27 Oct 2011

Roland Sands Dirty Desmo!

Cycle World just posted the latest Roland Sands creation

"We do get to throw our leg over some pretty blue-groovy motorcycles here at Cycle World (the Gregg’s Customs R1 comes to mind), but even that seems a bit tame compared to the Ducati Desmosedici Street Tracker Roland Sands cooked up. (Matter of fact, the Gregg’s bike helped inspire the Desmo.) When we got wind of this build, a little persistent pressure got us in on the ground floor—that and the fact that Roland and yours truly go way back into the mists of the early ’90s at Willow Springs, and share an addiction for sideways cycling.

We had high hopes of rolling the bike out for its debut at the Indy Mile this past August, but that race was, sadly, cancelled, and a more modest plan evolved to get in some laps at the classic Ventura County Raceway, right on the beach in SoCal. Seeing as how RSD went to all the trouble to make this bike road legal (and since that’s where owner Justyn Amstutz says he’ll be riding it a lot), I also took it for a little shakedown cruise on the street.

On public roads, this Ducati turns heads with its classic livery and outright UFO appeal—and it stretched my neck with its 990cc V-Four GP-bike performance. It stretched my ear canals too: The D16RR desmo scream echoing off Ventura’s coastal foothills raised quite a racket. (Hearing it from the patio of Rusty’s Pizza on Main Street below, lucky owner Amstutz, builders Roland Sands and “Welding” Rodney Aguiar, and Thirdwheel John Burns would’ve sworn there was some sort of offshore powerboat race going on if they hadn’t known better.) Dirty Duc’s midrange feels comparable to what your typical liter-bike makes at peak, and it just keeps building till 14,200 rpm. If you were waiting for the rev limiter to arrest-hook your wheelie, it’s a good idea to have a back-up plan and your right foot covering the brake. On the other hand, thanks to upright ergos and the wide Fatbar, it’s comfortable to ride and easy to keep between the curbs around town; short-shifting keeps the decibels down to a dull roar no louder than a brace of open-piped Harleys.

Hopping the 101 freeway to the Ventura Fairgrounds is a trip back in time—and it’s also time for the hard work to begin. How will this untested $200k, 200-horsepower Duc of dirt work with a fraction of traction? The vision I’d been falling asleep to for weeks prior involved hucking the Duc into smooth dirt corners and letting those ponies eat their way grazefully out of the exits—but when we rolled up, the 1/5-mile oval was in sad shape, with a wavy surface and clay balls of various sizes, from pea to bowling, everywhere.

But, okay, the photographers and crew were all there along with Roland and the others, so what was I gonna do? There’s a reason why the oldest bike in flat tracking (H-D XR-750) is usually the best; these things take years to develop, and it’s very much not all about horsepower. With very little flywheel, enough power for two very stout flat-track bikes, suspension on its maiden voyage and a track like a marble factory killing floor, the bike was a handful and I’m amazed I made it around as many laps as I did. And that’s all I’ve got to say about that.
On a bigger, faster, perfectly prepped track like the Indy or Springfield Mile, it might’ve been a different, more graceful story. But cooped up on Ventura’s treacherous short track, Desmo D’s massive potential, I’m sad to admit, went mostly untapped. Having said that, the show must go on, and I did give the bird my best shot.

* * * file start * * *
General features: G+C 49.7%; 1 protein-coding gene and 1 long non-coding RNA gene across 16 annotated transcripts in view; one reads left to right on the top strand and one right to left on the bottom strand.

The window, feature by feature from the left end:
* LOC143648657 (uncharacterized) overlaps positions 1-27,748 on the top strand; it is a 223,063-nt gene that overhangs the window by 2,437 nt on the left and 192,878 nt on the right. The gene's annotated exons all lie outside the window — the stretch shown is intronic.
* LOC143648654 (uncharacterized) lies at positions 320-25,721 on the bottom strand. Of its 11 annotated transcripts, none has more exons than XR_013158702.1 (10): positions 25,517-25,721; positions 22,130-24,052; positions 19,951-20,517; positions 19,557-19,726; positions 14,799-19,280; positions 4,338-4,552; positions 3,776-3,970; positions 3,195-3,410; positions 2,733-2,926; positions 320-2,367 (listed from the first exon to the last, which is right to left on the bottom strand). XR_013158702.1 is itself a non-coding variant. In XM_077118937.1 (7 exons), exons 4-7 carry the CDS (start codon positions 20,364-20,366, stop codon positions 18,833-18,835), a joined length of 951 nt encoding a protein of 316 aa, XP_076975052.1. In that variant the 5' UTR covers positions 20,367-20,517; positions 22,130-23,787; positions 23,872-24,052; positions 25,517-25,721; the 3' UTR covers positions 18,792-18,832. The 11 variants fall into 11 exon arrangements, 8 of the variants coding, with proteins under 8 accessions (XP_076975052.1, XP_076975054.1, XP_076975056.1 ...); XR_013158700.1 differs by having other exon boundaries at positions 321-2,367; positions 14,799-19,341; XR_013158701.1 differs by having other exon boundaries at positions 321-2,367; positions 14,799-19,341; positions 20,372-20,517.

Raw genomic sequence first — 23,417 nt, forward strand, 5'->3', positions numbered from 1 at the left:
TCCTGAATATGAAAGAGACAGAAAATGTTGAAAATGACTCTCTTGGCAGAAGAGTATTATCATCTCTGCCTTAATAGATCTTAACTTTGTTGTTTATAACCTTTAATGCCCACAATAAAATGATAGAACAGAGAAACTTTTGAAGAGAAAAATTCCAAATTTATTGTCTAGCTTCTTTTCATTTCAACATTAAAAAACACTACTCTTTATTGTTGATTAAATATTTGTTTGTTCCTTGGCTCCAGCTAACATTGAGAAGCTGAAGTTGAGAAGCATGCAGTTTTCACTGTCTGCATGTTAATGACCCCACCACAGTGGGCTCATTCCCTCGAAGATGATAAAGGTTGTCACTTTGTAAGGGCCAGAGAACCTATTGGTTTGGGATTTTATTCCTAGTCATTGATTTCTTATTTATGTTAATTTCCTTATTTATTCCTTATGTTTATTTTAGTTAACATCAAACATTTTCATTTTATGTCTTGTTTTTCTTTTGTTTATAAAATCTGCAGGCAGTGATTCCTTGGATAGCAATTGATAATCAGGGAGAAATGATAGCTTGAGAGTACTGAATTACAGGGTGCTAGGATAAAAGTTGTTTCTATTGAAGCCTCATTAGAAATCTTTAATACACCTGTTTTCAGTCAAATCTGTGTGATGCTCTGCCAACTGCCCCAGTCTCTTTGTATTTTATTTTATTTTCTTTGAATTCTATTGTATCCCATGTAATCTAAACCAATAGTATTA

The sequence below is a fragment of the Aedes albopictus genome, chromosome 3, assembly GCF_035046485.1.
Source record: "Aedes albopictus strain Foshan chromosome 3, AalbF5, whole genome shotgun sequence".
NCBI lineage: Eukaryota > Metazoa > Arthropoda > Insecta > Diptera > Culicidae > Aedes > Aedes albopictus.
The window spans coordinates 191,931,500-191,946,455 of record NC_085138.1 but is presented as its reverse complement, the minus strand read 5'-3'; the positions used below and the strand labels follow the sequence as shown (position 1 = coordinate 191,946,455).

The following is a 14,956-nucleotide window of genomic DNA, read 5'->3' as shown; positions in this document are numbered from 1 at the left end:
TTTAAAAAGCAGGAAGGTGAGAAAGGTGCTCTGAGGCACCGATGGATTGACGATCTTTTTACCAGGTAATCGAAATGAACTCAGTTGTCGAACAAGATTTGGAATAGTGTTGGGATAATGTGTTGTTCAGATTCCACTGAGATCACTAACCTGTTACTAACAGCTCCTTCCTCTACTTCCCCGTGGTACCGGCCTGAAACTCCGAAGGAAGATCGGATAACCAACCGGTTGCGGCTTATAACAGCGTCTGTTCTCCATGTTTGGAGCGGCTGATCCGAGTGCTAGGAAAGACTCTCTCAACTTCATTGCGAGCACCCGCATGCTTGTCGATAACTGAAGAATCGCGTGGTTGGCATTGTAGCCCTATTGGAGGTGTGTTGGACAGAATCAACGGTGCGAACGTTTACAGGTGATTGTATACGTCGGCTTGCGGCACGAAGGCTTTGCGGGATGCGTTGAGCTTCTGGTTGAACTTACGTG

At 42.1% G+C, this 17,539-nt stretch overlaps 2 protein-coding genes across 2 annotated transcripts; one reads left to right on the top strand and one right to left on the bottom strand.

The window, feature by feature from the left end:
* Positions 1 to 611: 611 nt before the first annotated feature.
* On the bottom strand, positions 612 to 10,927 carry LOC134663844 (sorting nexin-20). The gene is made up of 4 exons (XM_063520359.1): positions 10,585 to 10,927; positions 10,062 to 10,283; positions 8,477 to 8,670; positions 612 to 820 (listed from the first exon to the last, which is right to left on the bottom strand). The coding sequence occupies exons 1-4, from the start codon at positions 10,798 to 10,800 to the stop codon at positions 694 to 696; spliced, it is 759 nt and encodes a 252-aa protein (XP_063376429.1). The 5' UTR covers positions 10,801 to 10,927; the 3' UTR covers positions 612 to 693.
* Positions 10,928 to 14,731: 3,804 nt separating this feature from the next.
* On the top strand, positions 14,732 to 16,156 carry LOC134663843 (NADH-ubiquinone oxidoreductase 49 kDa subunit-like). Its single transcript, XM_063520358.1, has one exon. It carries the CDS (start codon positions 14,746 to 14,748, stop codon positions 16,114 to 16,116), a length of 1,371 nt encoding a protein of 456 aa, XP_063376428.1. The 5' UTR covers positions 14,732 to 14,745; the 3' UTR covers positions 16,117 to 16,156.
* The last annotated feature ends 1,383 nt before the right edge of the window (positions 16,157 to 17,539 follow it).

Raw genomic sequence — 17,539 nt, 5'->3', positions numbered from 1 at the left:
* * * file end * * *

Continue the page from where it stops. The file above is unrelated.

Anyway, dirt-track glory or no, there really and truly is nothing else on the street that flies like this RSD Desmo Street Tracker—and after watching his big-ticket Ducati flash repeatedly before his eyes, that’s where Justyn Amstutz says the Dirty Bird will be indigenous from now on. (He’ll change his mind, eventually.) For the full story on where the bike came from, how it was built and some history of Ducati dirt track twins from way back in the day, pick up the December issue of Cycle World."

Scheffers new project

K100RS :)
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Rogue Squadron Motorcycle Crew

Bubble mail:

"Hi bubblevisor,

Firstly, Great site!!... we're a bunch of marauding motorised heaps from Borneo and we love your blog! Great source of inspiration and eye-candy! :)

Anyhow, here are some pictures of our crew, we call ourselves Rogue Squadron Motorcycle Crew, we're very much different from the regular bikers here in our hometown, as many are just happy buying stuff over the counter and bolting them onto their latest technologically advanced motors, us guys search the cheapest most obscure motors we can find and afford and customise anything we can on the bikes with the limited tools and resources that are available to us...and we FRICKIN love it!....we ride our tempramental beast around the island whenever and wherever we can, turning heads as we ride.

We're huge fans of vintage/classic bikes, British, American and Japanese...anything that makes a good ruckus really, however parts especially on this island are hard to come by or toooo bloody expensive, but we are resourceful and make do with whatever we have, if not fabricate the piece from what we can get our greasy paws on! We do bikes, helmet art..you name it...all bike related stuff

Our crew love you site!!,,and we just wanted to thank you for keeping it fresh and feeding our imaginations and dreams!

Thanks again......and anytime ya wanna escape the winter and hang out with the Rogue crew in the tropical state of Sarawak, Malaysia, hit me up with an email and we'll ride and roll the island!!!

Peace and motor grease!!!

Kingo Bongo

Thanks Kingo!
good stuff, now get yourself a better camera so we can see more details of your bikes :)


Cool blog with nice pictures
check it here
a small selection